Tuesday, July 15, 2008

Wing Walking Woman Wikified

A few months ago (April 2008) I completed my first significant Wikipedia contribution, a page about the wing walker Lillian Boyer.

I've been meaning to let you, my faithful blog readers, know about this (all three of you) since it represents an interesting slice of U.S. history and the life of a woman who was regularly performing amazing feats way back, when the grandmothers of the extreme sports enthusiasts of today were still in diapers.

What really compelled Lillian Boyer to start hanging off of airplane wings, I can't really say, but I imagine this was her way of expressing herself in an early era of woman's liberation akin to what the flappers were doing, with her own take on the unconventional.

Here's a short history of how her Wikipedia page came to be, in case you're interested:

As I was glancing randomly through a library book brought home by my son Russell when he was in Kindergarten (2006-2007), I happened across a page with an old photograph showing a woman hanging off an airplane wing (can't remember the title of the book, but I think the photo was this one).

It was very useful that Lillian arranged to have her full name plastered in a large, readable font across the body of her stunt plan, since the descriptive text in the book didn't mention her by name at all. It was only by reading her name on the airplane in the photograph that I was able to research her.

I eventually discovered photos of her at The Henry Ford's Heroes of the Sky online exhibit. Googling around the web for "Lillian Boyer" didn't reveal much, and I felt her spirit deserved better recognition. So I created Lillian's initial Wikipedia page (early Jan 2008) with just a little text and some pointers to The Henry Ford site. The article was quickly flagged by Wikipedia as not being sufficiently notable and in danger of getting axed.

So I decided to see if I could get the photos from The Henry Ford into Wikipedia directly. The Henry Ford graciously donated the seven images I requested, and after lots of further research into how exactly to submit them into Wikipedia, the images are now in place and the notability notice on Lillian's page has been removed.

It was quite a learning experience about all the various licenses that can cover different kinds of media in Wikipedia. Initially, I began submitting the photos as public domain by adding them to Wikimedia Commons, since they were taken before 1923. However, since there is some uncertainty in the date of the photos and since The Henry Ford still claims to control copyright on them, I removed them from Wikimedia Commons and submitted to Wikipedia directly under a more appropriate Non-Free/Fair Use license.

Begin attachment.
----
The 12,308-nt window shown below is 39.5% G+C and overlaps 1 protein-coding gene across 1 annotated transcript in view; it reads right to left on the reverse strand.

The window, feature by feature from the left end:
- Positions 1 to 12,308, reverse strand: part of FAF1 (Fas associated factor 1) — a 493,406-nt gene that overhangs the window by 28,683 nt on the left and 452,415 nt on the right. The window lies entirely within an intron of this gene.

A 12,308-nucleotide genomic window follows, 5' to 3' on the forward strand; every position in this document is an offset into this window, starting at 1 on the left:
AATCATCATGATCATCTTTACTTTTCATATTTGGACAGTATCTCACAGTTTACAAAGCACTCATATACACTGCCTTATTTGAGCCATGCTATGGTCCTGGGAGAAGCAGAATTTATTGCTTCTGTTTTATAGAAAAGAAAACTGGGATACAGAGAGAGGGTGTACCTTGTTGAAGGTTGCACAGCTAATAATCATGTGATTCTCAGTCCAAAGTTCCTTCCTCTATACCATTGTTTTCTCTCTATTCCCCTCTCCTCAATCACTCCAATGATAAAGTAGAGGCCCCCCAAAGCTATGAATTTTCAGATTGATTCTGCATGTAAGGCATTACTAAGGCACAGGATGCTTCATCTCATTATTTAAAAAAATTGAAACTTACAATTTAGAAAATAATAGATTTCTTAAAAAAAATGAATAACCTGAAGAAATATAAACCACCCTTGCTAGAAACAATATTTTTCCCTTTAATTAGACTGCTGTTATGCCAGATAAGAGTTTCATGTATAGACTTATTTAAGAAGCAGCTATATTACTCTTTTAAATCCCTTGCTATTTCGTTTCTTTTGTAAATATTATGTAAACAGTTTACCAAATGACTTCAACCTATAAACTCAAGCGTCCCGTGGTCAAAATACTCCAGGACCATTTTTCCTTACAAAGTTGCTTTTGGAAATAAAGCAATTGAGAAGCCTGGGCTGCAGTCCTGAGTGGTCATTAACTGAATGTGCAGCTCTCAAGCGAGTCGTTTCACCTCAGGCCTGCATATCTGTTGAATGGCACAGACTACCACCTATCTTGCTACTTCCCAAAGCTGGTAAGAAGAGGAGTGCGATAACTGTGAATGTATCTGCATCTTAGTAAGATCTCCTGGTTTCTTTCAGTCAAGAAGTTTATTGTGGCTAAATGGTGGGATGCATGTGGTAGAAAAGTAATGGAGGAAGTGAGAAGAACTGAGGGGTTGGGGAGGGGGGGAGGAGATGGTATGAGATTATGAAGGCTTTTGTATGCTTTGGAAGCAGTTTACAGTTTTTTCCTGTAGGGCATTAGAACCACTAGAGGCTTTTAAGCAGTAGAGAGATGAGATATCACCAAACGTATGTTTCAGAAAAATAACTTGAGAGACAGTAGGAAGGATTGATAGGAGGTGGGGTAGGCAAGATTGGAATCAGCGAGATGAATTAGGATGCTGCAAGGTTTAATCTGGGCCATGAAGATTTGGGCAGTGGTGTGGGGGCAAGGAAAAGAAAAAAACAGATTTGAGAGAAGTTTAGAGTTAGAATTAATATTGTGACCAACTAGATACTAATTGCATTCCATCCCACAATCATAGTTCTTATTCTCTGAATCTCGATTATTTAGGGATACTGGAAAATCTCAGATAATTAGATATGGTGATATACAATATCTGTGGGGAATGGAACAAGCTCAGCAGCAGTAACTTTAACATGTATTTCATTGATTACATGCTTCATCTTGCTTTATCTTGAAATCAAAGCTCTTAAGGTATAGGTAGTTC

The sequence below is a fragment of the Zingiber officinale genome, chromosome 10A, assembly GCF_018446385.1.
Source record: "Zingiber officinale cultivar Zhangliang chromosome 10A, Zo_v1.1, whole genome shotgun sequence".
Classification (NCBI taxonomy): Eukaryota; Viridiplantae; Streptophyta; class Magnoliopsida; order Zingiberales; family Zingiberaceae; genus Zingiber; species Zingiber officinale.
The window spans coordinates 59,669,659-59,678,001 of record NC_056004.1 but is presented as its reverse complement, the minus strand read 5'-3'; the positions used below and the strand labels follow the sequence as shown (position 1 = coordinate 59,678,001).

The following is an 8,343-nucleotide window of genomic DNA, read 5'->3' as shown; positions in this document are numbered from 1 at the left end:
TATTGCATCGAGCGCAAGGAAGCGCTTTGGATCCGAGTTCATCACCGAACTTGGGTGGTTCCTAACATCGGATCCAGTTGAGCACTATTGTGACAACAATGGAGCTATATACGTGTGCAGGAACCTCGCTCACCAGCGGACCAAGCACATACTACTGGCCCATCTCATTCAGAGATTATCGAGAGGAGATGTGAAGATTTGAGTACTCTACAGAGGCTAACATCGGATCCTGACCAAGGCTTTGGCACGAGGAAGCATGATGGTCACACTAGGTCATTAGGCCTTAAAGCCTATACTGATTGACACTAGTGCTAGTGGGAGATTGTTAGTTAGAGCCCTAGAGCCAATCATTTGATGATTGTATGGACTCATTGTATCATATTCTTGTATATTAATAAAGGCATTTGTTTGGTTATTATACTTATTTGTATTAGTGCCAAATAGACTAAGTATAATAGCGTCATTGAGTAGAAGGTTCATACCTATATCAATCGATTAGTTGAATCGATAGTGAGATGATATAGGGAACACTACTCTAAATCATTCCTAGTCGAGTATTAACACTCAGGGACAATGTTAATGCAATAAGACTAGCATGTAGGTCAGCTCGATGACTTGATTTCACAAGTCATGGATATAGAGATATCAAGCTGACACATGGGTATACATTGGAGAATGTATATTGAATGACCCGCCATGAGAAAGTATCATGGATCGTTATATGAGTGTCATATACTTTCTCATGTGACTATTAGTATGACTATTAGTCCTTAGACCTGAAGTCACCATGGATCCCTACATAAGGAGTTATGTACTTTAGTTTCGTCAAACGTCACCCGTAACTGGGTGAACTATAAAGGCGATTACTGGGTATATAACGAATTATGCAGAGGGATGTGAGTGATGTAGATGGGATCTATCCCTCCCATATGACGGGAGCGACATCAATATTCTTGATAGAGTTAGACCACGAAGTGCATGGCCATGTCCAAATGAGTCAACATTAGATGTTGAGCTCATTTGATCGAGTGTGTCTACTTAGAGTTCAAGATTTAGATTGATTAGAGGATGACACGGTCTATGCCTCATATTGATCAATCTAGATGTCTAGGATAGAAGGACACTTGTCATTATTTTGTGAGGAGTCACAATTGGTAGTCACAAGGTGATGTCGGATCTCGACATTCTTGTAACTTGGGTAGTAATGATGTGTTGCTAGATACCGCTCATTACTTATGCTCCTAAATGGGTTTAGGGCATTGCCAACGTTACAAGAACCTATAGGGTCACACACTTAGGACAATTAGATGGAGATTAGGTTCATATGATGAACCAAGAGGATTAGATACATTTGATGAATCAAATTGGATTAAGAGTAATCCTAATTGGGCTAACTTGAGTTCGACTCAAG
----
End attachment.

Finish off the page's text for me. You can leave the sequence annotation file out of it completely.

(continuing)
The Wikipedia page is quite sparse on her biographical information (compared to another early woman aviator Bessie Coleman, whose life is very well documented). If anyone has more biographical information about the (late?) great Ms. Boyer, please either contribute to her Wikipedia page directly, or let me know and I'll do it.

2 comments:

  1. Wally O'Brien (wallyobrien@msn.com)December 16, 2010 at 5:38:00 PM PST

    Hello. I'd like to talk to you a bit more about your Wikipedia page on MY great-aunt. #1 I obviously have a lot more information on her. I've only added her birth date, birth place, date of death and place of death, since I am not proficient in editing Wikipedia pages. I have also contacted the Henry Ford museum since the photos are listed as being copyrighted by them. Since I have the originals of those photos, and quite a few others, I find that fascinating and a bit disconcerting. There is a LOT more information we can get on the page. Would you like to work together to do it?

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  2. I chatted with Wally in Dec 2010, regarding her life post-'20s, and some info about relatives. Fascinating glimpse into the person behind the daredevil, but I didn't collect enough details to write up. I'll have to get back in touch with Wally to get more info and see if he's willing to put images of any of his original photos into the public domain.

    Wally mentioned that the San Diego aviation museum has a display about Lillian, which I have yet to confirm. She passed away in San Diego according to Wally, so this seems reasonable. If so, it should be noted on Lillian's wikipedia page along with a public domain photo of the museum display.

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